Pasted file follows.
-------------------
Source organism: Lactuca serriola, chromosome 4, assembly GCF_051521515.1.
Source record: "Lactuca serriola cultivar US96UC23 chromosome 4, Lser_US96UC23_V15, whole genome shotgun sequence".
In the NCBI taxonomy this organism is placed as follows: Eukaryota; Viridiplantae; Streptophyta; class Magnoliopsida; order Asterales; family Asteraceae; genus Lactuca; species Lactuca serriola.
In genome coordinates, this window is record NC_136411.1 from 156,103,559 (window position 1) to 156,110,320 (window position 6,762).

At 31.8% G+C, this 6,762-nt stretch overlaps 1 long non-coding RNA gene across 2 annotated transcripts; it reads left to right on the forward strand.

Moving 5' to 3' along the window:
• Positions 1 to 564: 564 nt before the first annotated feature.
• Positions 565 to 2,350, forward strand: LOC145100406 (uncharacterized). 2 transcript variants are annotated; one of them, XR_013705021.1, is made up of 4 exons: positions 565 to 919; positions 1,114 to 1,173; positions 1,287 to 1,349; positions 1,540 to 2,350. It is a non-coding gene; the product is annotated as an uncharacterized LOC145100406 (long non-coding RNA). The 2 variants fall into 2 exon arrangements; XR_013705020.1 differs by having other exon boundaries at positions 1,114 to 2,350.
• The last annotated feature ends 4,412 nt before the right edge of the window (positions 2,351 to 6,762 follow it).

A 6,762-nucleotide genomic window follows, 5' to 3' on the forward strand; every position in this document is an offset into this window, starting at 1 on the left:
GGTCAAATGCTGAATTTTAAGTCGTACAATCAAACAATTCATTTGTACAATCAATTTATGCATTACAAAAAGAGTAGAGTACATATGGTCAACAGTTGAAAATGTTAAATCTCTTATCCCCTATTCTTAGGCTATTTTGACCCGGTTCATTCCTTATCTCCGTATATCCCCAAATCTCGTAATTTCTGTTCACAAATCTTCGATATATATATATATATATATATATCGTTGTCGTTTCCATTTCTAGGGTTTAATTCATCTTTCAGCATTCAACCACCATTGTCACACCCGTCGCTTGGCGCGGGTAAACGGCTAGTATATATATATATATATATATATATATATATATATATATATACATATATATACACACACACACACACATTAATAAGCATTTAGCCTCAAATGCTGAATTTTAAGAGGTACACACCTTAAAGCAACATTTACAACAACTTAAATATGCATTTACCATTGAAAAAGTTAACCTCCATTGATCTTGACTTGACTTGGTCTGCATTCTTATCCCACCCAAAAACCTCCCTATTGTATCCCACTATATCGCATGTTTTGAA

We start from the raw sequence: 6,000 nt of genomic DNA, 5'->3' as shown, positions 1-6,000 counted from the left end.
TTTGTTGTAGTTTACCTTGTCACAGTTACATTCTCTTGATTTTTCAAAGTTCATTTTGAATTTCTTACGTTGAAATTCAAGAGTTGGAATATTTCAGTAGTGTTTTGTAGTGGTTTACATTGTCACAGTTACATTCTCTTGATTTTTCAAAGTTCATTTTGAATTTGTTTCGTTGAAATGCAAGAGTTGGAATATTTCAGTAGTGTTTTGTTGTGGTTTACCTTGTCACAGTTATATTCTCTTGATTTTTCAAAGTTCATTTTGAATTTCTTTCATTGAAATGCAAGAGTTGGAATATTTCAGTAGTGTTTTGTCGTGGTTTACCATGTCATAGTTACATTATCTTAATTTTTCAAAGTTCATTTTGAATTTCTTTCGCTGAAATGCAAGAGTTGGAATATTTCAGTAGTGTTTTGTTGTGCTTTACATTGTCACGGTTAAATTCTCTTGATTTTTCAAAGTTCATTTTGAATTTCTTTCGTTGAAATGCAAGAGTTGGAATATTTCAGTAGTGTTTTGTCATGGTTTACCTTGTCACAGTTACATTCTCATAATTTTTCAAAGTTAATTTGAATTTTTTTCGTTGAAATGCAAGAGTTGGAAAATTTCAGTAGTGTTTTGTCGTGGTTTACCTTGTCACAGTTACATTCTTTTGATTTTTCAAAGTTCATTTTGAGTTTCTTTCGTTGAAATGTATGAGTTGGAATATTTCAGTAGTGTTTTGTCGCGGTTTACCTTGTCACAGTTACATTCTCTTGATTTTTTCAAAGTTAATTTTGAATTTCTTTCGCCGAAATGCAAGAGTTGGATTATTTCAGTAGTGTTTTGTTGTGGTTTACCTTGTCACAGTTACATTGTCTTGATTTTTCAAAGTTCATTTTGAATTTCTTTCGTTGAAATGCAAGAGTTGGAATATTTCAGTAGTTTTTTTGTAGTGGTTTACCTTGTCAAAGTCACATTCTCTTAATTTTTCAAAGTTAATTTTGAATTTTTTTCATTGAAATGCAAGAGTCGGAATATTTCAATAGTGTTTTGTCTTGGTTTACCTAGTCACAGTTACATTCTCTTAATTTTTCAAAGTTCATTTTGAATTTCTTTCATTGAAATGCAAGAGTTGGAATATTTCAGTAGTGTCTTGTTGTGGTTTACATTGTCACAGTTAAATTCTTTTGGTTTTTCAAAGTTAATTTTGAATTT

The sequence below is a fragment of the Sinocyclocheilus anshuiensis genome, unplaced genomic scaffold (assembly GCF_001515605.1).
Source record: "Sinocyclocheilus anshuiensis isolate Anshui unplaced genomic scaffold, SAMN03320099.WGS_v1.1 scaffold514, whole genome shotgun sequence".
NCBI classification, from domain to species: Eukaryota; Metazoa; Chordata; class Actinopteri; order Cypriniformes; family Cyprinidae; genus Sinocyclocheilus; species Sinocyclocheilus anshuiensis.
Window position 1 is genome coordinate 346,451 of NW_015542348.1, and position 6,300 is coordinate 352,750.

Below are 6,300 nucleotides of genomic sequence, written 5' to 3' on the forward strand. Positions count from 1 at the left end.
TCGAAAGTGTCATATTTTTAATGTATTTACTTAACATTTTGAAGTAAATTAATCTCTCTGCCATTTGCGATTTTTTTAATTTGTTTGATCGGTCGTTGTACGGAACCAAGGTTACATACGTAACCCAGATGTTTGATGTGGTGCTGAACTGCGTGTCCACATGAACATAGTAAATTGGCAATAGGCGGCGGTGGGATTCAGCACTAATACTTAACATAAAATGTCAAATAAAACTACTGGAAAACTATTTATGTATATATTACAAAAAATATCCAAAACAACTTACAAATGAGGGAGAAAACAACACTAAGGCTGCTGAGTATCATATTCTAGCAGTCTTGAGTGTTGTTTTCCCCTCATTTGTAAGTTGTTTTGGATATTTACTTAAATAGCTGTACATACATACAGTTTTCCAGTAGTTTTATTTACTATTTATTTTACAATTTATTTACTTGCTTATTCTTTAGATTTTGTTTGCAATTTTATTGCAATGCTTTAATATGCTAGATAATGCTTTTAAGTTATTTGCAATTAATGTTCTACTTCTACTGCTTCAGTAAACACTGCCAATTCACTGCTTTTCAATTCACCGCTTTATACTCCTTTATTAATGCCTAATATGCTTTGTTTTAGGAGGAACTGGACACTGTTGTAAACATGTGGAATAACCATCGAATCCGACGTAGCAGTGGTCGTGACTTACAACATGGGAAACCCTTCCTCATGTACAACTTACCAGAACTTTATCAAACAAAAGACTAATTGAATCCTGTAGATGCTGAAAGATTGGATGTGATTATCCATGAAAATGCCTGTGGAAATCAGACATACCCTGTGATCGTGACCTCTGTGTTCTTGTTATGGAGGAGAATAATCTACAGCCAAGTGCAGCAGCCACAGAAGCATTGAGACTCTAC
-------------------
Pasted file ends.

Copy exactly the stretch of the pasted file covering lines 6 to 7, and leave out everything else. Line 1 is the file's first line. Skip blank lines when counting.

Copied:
Moving 5' to 3' along the window:
• Positions 1 to 564: 564 nt before the first annotated feature.